LKMs -- Loadable Kernel Modules
Lodable What?
LKMs (Loadable Kernel Modules) are often used as drivers.

As you may know, Linux uses a kernel which is able to load code after it has been booted. For this reason, LKMs are often used as a driver. Imagine one of the main Distributions like Mandrake, Suse, etc... they should be ready for being installed on a lot of different machines and architectures. Hence, the kernel needs some "specific code". Imagine a notebook which has no serial port. Does it need to know how to talk to this port if it does not have any? Instead of those modules, it may need a module to talk to his usb devices.

Ok, didnt i read something about Rootkits?
Right :). Rootkits are a kind of trojan horses. While some trojan horses are able to give you a chance to logon silently to the infected machine after being logged out, others may be able to hide therselves. Rootkits are a combination of all those "features". It is fairly easy to hide processes, network connections and modules.

Nuke?
Although the idea of rootkits may sound a kind of invincible to you, it is also fairly easy to detect them, because they all use the same idea which i will clarify with a little image:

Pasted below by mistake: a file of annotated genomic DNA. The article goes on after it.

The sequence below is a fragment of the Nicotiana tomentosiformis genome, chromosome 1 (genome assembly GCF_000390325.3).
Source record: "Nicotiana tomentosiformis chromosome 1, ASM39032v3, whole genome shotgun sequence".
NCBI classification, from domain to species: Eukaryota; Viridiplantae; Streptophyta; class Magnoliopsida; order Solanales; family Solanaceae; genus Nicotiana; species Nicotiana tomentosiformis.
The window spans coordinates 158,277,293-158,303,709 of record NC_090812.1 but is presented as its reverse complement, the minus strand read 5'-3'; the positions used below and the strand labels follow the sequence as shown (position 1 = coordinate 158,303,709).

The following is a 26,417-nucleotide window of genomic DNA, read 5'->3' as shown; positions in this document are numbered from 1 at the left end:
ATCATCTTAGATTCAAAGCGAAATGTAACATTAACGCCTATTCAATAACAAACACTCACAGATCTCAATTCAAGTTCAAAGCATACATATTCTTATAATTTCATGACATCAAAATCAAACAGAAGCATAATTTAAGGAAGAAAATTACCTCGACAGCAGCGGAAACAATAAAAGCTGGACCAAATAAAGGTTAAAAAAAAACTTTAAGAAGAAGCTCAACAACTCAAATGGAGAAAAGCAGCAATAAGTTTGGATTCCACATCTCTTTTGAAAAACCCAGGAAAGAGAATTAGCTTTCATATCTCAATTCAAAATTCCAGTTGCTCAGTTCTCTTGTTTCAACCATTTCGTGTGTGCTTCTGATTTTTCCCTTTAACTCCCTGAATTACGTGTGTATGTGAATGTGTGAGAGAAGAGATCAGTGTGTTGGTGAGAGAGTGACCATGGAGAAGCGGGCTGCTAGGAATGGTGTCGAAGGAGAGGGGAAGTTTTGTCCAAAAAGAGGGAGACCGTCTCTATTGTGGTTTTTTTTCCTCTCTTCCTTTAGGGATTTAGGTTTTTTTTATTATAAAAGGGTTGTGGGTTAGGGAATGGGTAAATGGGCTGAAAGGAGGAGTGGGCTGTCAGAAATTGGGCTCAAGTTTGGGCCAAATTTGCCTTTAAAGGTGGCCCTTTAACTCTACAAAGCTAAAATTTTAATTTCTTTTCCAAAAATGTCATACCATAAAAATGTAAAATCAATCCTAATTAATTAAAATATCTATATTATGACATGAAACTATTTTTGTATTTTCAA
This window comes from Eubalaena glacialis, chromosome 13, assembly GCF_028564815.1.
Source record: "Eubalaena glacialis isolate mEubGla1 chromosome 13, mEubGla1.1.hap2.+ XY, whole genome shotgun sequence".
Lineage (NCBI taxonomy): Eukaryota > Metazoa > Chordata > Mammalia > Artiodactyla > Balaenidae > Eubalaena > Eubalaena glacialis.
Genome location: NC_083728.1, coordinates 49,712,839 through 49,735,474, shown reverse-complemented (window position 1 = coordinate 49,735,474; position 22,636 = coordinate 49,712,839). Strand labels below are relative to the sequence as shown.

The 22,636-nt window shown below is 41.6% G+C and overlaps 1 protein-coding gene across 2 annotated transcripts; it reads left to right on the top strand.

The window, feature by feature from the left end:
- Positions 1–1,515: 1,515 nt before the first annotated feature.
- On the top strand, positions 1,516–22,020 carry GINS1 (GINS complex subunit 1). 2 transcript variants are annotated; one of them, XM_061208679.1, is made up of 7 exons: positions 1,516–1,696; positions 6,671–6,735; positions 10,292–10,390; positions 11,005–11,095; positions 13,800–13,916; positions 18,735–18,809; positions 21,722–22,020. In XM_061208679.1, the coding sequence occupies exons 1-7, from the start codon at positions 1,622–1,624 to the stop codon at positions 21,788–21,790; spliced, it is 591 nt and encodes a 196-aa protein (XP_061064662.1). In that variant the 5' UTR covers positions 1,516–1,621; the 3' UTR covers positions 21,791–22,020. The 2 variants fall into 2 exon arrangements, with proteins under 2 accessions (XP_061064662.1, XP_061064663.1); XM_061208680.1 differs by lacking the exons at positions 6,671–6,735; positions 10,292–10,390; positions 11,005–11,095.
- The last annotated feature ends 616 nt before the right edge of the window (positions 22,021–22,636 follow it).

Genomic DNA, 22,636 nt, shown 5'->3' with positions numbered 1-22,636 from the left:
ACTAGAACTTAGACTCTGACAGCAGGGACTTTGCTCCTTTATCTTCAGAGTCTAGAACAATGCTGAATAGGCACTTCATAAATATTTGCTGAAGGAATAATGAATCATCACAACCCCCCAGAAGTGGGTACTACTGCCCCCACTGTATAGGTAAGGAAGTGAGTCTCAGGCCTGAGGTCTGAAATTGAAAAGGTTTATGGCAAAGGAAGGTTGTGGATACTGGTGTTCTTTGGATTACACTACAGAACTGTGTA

Picture 1: Without interference, a client application requests a listing of the contents of a directory (pseudo code).

Picture 2: As we overwrite the function "list_directory", we can filter its resultst by our wishes.

Now one could say that every function could easily been overwritten. That is not the case. It is easy to overwrite the function that gets the contents of a directory, but it is not possible to easily overwrite the function which is called by the system call which is responsible for changing directories.
That indicates that it is fairly easy to detect a rootkit (even on the level on which the kernel works) with a little script. This script reads all PID's from ps aux for example and trys to execute an cd /proc/<PID>. If there is a singe PID which is not shown by ps aux but which can be chdir'ed, there is a trojan installed. Either the trojan consists of an infected binary or (of course) a kernel module.
In Both cases, there are many ways of detecting trojan horses. Check out http://www.chkrootkit.org/ for more information about detecting rootkits, worms and trojan horses.

Lets get back to the main subject: how to design such kernel modules and what can one do with them?
Check out the Downloads section for heavily commented sources for kernel modules which realize different aspects of programming rootkits. One can also find a little lecture which i wrote for the mrmcd 04 (CCC (Chaos Computer Club) stuff. Its available in german. Apart from that, i have written an english translation. Check it out :)

Please note, that all this stuff is based on Stealth's rootkit called adore. It was enhanced by myself. You can find more stuff of Stealth and more about adore at http://packetstorm.linuxsecurity.com/groups/teso/.




Download
Documentation/lecture [pdf, de]

Documentation/lecture [pdf, en]

Sources [tgz][de/en]

Sources [zip][de/en]



Fabian Werner, 2005
fw (at) happy-werner (dot) de